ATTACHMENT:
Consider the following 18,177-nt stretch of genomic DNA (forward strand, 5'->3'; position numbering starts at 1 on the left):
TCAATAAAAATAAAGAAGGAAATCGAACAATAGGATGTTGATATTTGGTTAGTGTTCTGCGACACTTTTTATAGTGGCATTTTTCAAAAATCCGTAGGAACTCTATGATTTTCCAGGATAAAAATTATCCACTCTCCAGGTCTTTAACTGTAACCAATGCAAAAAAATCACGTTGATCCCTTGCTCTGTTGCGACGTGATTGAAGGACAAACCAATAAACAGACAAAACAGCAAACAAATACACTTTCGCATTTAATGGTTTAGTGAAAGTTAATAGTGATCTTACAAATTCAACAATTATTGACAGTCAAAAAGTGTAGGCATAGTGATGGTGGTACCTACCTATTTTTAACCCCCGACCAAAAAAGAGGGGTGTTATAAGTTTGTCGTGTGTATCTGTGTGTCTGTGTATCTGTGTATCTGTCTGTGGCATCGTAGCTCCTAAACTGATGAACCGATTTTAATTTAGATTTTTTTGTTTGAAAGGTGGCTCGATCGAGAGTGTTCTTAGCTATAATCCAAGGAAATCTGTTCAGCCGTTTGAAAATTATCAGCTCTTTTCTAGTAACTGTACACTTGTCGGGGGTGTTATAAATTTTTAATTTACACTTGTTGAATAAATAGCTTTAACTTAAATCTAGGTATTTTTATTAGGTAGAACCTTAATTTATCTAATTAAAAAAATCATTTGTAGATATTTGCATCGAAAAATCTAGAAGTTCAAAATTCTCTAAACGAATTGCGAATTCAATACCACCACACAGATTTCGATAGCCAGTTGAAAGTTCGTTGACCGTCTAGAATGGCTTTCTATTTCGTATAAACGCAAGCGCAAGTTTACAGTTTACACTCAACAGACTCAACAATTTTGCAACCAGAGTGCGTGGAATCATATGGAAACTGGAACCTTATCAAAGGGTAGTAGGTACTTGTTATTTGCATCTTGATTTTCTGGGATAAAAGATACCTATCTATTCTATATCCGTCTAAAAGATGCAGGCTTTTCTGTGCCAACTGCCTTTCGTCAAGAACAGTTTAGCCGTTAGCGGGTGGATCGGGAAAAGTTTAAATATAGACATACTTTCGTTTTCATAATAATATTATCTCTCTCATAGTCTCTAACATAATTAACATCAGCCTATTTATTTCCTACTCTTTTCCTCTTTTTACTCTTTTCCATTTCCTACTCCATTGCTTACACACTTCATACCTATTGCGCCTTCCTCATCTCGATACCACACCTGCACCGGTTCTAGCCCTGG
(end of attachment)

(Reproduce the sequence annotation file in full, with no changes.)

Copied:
Consider the following 18,177-nt stretch of genomic DNA (forward strand, 5'->3'; position numbering starts at 1 on the left):
TCAATAAAAATAAAGAAGGAAATCGAACAATAGGATGTTGATATTTGGTTAGTGTTCTGCGACACTTTTTATAGTGGCATTTTTCAAAAATCCGTAGGAACTCTATGATTTTCCAGGATAAAAATTATCCACTCTCCAGGTCTTTAACTGTAACCAATGCAAAAAAATCACGTTGATCCCTTGCTCTGTTGCGACGTGATTGAAGGACAAACCAATAAACAGACAAAACAGCAAACAAATACACTTTCGCATTTAATGGTTTAGTGAAAGTTAATAGTGATCTTACAAATTCAACAATTATTGACAGTCAAAAAGTGTAGGCATAGTGATGGTGGTACCTACCTATTTTTAACCCCCGACCAAAAAAGAGGGGTGTTATAAGTTTGTCGTGTGTATCTGTGTGTCTGTGTATCTGTGTATCTGTCTGTGGCATCGTAGCTCCTAAACTGATGAACCGATTTTAATTTAGATTTTTTTGTTTGAAAGGTGGCTCGATCGAGAGTGTTCTTAGCTATAATCCAAGGAAATCTGTTCAGCCGTTTGAAAATTATCAGCTCTTTTCTAGTAACTGTACACTTGTCGGGGGTGTTATAAATTTTTAATTTACACTTGTTGAATAAATAGCTTTAACTTAAATCTAGGTATTTTTATTAGGTAGAACCTTAATTTATCTAATTAAAAAAATCATTTGTAGATATTTGCATCGAAAAATCTAGAAGTTCAAAATTCTCTAAACGAATTGCGAATTCAATACCACCACACAGATTTCGATAGCCAGTTGAAAGTTCGTTGACCGTCTAGAATGGCTTTCTATTTCGTATAAACGCAAGCGCAAGTTTACAGTTTACACTCAACAGACTCAACAATTTTGCAACCAGAGTGCGTGGAATCATATGGAAACTGGAACCTTATCAAAGGGTAGTAGGTACTTGTTATTTGCATCTTGATTTTCTGGGATAAAAGATACCTATCTATTCTATATCCGTCTAAAAGATGCAGGCTTTTCTGTGCCAACTGCCTTTCGTCAAGAACAGTTTAGCCGTTAGCGGGTGGATCGGGAAAAGTTTAAATATAGACATACTTTCGTTTTCATAATAATATTATCTCTCTCATAGTCTCTAACATAATTAACATCAGCCTATTTATTTCCTACTCTTTTCCTCTTTTTACTCTTTTCCATTTCCTACTCCATTGCTTACACACTTCATACCTATTGCGCCTTCCTCATCTCGATACCACACCTGCACCGGTTCTAGCCCTGG